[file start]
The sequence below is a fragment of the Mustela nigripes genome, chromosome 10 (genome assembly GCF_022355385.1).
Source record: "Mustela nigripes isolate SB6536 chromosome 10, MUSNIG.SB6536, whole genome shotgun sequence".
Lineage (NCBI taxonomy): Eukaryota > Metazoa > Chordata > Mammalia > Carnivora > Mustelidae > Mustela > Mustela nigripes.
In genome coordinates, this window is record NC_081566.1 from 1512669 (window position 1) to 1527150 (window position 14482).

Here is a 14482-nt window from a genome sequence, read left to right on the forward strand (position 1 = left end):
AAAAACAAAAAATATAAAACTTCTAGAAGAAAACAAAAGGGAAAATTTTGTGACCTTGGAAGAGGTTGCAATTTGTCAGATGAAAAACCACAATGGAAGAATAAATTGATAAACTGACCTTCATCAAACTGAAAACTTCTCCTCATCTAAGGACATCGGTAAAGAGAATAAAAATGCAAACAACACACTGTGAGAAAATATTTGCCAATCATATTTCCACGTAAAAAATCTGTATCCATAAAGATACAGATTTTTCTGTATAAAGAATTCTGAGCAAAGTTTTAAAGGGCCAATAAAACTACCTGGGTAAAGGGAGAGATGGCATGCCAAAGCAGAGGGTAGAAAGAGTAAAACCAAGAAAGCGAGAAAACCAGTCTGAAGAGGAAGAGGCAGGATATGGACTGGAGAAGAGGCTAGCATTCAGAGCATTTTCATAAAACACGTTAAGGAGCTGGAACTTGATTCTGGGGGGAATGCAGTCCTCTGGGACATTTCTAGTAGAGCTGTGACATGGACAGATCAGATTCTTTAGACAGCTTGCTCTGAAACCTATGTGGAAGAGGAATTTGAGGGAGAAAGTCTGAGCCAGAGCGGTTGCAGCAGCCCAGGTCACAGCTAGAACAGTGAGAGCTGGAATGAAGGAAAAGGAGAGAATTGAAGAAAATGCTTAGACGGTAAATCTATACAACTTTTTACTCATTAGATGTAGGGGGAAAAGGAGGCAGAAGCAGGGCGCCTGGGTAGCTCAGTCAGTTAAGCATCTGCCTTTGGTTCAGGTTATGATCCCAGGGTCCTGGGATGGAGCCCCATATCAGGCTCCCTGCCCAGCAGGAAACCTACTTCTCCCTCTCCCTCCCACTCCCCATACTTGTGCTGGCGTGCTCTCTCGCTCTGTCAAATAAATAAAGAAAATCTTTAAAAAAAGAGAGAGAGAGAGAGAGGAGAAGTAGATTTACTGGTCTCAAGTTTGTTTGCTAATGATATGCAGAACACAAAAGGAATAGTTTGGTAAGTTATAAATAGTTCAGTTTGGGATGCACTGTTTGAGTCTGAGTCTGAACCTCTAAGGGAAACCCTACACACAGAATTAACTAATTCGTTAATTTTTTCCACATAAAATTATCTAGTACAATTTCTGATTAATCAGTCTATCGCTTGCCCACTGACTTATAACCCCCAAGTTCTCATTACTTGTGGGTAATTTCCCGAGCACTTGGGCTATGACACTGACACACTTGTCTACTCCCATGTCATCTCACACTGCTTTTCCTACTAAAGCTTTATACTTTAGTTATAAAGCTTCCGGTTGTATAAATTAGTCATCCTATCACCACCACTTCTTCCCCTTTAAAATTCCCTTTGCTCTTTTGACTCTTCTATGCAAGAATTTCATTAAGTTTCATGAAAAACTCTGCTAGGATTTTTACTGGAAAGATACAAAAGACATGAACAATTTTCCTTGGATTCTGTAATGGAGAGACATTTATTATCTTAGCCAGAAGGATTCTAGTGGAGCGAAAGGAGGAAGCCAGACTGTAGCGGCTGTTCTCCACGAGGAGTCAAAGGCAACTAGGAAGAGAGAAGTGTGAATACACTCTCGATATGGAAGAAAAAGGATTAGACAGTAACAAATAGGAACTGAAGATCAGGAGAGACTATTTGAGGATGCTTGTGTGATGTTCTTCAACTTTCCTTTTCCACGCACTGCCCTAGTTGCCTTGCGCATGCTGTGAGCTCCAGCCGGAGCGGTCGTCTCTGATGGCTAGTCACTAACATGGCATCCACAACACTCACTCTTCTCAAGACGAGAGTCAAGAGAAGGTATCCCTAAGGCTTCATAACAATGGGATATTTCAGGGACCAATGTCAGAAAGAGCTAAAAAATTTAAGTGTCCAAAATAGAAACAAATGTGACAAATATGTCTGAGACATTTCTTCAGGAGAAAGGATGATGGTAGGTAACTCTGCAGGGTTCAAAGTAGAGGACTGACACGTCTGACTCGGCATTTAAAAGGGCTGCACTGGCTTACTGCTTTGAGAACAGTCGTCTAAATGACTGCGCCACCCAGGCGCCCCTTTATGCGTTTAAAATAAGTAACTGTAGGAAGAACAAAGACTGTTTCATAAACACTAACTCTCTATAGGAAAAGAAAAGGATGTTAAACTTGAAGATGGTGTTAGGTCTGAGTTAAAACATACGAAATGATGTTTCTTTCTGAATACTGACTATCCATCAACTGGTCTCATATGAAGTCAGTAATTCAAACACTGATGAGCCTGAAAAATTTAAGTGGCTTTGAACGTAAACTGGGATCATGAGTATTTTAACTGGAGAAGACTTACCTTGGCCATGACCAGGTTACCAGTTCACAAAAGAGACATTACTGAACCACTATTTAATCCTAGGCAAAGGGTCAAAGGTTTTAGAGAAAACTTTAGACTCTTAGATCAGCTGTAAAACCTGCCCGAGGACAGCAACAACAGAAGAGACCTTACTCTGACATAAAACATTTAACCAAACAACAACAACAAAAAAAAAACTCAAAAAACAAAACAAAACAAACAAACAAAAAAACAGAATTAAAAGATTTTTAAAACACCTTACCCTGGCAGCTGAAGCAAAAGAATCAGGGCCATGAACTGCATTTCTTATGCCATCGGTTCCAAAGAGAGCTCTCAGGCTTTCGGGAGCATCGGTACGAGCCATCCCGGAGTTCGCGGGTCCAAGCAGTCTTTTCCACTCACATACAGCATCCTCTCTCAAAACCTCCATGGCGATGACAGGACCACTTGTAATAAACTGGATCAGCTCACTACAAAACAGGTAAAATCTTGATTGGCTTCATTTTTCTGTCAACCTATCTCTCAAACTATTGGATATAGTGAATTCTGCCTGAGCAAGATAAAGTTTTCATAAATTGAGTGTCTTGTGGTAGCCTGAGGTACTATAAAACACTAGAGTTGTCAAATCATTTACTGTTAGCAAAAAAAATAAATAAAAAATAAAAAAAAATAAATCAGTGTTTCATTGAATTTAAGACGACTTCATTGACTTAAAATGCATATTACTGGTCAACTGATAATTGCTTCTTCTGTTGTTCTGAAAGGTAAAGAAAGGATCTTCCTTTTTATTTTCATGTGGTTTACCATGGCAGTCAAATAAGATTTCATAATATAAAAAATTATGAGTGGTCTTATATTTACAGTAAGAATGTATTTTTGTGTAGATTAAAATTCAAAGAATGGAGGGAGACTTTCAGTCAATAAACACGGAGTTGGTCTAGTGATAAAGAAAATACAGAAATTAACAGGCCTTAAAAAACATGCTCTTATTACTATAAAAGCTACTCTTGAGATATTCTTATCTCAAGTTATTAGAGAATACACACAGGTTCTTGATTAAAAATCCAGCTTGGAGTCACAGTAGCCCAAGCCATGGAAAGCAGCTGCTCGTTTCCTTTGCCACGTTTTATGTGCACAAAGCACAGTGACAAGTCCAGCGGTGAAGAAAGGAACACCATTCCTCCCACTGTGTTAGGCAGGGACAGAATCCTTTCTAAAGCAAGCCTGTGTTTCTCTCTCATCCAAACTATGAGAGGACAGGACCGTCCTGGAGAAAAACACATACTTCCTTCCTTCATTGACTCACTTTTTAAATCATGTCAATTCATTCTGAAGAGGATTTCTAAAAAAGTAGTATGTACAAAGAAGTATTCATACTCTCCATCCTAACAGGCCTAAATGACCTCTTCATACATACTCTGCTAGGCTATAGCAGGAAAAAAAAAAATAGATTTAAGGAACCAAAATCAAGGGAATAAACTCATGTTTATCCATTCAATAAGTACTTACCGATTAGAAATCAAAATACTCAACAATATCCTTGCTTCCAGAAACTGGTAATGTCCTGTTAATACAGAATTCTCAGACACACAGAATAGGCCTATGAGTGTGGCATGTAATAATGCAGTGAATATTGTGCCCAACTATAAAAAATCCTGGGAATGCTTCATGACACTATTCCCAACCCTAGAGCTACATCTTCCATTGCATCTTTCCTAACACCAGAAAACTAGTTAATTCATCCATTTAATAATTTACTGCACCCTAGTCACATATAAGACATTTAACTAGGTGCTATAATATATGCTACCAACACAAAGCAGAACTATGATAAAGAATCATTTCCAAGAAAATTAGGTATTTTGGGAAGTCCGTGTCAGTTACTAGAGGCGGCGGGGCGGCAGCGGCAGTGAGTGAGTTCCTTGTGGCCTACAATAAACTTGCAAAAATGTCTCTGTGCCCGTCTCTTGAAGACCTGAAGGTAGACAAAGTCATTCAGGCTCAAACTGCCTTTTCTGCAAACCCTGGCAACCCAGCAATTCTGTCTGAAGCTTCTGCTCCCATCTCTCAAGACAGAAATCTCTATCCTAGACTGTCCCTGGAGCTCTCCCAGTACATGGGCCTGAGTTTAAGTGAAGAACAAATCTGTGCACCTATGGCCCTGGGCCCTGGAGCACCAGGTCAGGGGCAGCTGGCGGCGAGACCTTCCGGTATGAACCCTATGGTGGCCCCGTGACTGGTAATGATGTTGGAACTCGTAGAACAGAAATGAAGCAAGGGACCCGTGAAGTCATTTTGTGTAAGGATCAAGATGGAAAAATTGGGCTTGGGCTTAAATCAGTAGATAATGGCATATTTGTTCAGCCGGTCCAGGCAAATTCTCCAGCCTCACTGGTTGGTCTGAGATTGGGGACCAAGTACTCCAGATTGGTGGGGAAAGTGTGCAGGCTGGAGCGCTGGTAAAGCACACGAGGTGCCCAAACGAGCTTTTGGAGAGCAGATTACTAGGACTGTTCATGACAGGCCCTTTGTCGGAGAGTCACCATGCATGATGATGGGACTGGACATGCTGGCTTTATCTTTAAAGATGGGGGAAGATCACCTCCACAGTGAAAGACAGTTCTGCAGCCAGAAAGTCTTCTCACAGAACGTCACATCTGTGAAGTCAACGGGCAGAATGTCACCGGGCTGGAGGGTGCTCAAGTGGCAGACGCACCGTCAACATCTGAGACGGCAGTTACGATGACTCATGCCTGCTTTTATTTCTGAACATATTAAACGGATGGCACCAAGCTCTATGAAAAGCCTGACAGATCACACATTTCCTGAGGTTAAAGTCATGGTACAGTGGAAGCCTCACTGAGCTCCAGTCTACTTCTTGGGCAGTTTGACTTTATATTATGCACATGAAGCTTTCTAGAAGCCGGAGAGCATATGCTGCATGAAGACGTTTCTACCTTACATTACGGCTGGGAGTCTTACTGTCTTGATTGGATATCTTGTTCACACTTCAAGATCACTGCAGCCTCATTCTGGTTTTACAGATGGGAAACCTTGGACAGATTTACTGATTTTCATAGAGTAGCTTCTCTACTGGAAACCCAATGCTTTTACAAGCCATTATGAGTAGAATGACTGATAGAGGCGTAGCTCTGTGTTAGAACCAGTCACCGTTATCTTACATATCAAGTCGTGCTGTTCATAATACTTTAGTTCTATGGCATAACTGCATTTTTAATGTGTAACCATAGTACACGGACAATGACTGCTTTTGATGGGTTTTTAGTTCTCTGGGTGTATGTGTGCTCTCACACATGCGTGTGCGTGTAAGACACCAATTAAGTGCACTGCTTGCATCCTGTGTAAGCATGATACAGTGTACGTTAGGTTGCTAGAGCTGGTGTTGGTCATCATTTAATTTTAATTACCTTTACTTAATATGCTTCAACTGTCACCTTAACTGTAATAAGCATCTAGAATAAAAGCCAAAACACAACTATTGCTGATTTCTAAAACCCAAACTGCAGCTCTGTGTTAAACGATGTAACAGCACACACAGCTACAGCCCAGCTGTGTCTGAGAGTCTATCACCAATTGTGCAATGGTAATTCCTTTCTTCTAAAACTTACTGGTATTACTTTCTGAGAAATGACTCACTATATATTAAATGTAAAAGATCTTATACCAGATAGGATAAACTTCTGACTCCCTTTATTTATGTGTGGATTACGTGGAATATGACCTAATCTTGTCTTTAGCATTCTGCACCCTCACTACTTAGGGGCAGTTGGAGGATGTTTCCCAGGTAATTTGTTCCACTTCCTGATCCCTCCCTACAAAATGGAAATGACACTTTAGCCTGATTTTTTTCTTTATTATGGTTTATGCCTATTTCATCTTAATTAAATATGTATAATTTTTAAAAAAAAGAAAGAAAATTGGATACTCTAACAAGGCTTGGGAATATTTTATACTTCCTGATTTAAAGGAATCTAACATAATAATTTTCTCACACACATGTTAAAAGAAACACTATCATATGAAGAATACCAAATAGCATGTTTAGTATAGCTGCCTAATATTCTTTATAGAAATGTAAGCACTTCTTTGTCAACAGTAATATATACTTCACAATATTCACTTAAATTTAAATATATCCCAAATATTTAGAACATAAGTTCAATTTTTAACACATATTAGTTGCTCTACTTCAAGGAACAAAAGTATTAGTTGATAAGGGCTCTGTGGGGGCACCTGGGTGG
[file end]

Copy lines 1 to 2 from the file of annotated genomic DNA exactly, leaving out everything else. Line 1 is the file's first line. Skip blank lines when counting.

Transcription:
The sequence below is a fragment of the Mustela nigripes genome, chromosome 10 (genome assembly GCF_022355385.1).
Source record: "Mustela nigripes isolate SB6536 chromosome 10, MUSNIG.SB6536, whole genome shotgun sequence".